Mothers’ Day, or Mothering Sunday, as my mother insisted it should be called. She said Mothers’ Day was American and commercial, and not the religious celebration it should be. When Emma and Richard were small, we went to church on Mothering Sunday and all the children would receive tiny handmade posies of daffodils and some greenery to give to their mothers: it was very charming, and reminded everyone of the old tradition of serving girls being given that day off in order to visit their mothers. I was very spoilt today, I have to admit, and received beautiful flowers and lovely cards. One of the things which lockdown has brought home to most people I think, is the importance of family, and I count myself as extremely fortunate to have my immediate family close by. Today was a difficult one for my wider family with relatives in Africa and Australia: who knows when they may get together?
The late posting of the blog was firstly because I had several phone calls, then I watched Michael Palin in Brazil, what an amazing place, and then the final episode of “Bloodlands.” I think James Nesbitt is a great actor, but I freely admit to being none the wiser by the end of the hour. So much double crossing, I was mystified. Explanations on a postcard please to a bear of very little brain.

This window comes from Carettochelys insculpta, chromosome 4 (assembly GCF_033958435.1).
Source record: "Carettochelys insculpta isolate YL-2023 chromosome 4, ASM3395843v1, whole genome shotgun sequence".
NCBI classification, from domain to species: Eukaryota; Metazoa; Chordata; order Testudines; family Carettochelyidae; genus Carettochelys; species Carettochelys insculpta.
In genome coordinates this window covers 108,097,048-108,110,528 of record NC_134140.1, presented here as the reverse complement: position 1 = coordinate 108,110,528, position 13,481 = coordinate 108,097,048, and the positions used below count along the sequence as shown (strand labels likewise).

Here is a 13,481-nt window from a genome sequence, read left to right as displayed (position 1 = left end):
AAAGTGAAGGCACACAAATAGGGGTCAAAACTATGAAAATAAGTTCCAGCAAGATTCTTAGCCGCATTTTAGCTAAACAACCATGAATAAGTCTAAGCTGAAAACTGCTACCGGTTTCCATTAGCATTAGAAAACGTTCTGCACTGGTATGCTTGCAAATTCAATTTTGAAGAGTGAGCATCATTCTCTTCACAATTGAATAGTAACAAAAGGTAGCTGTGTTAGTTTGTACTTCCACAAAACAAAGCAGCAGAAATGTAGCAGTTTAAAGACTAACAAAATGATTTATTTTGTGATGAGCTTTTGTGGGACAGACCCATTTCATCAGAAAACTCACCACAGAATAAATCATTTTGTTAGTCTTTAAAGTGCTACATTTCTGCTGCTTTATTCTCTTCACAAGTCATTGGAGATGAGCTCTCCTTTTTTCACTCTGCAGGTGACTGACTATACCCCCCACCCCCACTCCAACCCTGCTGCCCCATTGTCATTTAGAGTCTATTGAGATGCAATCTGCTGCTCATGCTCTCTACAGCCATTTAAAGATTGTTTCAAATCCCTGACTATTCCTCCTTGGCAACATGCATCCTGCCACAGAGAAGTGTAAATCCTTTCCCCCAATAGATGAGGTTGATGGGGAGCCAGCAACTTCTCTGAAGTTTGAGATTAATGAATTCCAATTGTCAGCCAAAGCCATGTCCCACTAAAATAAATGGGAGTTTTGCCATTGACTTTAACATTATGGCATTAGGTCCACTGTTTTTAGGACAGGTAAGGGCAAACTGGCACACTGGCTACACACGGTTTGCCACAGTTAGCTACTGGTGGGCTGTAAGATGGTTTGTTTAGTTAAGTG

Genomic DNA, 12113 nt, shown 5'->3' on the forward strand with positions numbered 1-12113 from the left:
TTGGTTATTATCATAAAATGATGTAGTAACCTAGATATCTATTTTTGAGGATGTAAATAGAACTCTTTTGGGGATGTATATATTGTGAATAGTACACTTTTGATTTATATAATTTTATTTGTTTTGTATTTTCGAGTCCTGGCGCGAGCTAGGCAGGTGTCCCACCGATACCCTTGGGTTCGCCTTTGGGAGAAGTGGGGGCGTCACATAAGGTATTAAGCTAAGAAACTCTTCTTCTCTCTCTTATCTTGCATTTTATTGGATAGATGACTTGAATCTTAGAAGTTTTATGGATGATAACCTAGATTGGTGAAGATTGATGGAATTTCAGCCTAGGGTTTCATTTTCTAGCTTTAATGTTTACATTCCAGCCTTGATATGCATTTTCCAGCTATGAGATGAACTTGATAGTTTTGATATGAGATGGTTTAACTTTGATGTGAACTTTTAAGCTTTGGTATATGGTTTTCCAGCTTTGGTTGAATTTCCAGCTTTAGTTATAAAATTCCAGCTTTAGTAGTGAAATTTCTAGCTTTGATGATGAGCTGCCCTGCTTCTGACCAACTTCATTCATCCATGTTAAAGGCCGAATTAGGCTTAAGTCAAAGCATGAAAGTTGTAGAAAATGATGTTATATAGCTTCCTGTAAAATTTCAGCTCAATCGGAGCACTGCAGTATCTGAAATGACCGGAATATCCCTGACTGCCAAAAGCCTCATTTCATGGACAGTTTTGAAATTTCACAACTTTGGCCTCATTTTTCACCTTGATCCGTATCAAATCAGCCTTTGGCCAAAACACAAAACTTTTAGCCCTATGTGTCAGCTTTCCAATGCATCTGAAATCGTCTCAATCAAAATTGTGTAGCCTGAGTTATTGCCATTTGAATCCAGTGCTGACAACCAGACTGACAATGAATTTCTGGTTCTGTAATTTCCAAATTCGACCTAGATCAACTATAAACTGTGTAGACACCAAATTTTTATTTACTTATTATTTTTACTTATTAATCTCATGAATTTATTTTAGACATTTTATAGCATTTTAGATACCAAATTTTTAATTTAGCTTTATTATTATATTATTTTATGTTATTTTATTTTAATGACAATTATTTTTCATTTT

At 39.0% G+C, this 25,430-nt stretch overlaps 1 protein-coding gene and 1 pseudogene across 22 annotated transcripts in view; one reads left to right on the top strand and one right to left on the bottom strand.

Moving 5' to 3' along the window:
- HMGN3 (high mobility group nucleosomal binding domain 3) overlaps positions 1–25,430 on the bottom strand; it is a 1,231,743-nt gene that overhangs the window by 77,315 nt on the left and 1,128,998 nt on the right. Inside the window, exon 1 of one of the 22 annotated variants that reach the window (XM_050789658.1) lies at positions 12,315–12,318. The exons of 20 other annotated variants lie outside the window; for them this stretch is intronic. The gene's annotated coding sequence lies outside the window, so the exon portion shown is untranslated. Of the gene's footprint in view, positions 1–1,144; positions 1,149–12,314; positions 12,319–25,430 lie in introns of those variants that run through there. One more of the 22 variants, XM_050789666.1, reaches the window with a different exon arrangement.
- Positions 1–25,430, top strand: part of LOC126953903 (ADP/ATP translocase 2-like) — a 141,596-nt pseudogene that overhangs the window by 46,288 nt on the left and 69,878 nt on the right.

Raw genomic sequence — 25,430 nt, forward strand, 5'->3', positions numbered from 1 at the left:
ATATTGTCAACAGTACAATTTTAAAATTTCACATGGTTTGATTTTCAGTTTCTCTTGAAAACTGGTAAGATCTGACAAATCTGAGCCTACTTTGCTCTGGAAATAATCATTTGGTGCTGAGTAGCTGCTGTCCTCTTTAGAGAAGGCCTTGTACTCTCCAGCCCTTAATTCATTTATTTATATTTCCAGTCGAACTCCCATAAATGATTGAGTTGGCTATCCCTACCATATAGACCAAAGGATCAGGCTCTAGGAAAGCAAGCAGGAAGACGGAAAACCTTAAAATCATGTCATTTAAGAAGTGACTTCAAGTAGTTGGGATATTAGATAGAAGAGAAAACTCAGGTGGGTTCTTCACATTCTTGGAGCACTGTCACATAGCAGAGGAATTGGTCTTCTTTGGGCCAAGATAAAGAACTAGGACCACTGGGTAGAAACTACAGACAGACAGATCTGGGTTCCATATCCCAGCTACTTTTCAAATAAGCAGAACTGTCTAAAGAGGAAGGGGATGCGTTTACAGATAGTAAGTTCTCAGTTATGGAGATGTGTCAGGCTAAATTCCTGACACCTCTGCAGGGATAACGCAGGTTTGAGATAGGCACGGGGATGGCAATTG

We ran round the park with Adam in the morning, and after they left at lunchtime, I sat down to read the paper. The news is relentlessly depressing and/or tedious, and has an entirely soporific effect. The back of my eyelids is infinitely more interesting. I did bestir myself and tidy up the house and garden, most of which is rearranged after Adam’s visit. Small ornamental cat turns up in the bathroom for example.
This is a good challenge for bored lockdown dwellers: when you change the toilet roll, does the paper run down the front or the back? My mother preferred the backwards mode, I prefer the front as it seems easier to get at. And while we’re on the subject, my pet hate is in public toilets where there is a huge drum of the stuff, when the previous person tears it off so close that the next person cannot find the end, and sits there spinning it round in frustration, hoping to release at least one sheet. You can tell I am getting seriously bored to contemplate such world-shattering events.
This is a great piece to celebrate Mothering Sunday: chosen by John Humphreys this afternoon on Classic FM. Skip to about 11 minutes for the famous bit. One of the comments says the conductor looks like a sorcerer commanding his followers.